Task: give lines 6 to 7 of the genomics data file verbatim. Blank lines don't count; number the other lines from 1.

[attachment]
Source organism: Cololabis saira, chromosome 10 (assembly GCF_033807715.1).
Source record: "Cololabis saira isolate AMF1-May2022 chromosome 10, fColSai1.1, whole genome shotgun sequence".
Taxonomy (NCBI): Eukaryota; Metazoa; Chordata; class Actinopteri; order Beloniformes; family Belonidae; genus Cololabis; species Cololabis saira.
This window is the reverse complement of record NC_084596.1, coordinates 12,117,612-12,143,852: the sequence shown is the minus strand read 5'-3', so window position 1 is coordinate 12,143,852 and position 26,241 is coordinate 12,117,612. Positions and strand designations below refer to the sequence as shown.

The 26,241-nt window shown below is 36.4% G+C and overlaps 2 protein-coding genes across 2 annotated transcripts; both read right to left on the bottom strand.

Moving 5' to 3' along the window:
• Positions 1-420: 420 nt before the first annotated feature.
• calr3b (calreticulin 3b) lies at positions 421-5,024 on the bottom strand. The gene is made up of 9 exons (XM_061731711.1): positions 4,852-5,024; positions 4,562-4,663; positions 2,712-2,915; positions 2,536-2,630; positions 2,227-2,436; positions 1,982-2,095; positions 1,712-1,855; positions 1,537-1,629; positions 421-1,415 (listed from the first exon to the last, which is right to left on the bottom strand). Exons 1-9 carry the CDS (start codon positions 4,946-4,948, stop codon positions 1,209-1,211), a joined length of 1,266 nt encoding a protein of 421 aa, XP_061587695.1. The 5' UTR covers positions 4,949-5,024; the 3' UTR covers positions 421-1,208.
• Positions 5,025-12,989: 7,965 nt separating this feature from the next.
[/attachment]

Moving 5' to 3' along the window:
• Positions 1-420: 420 nt before the first annotated feature.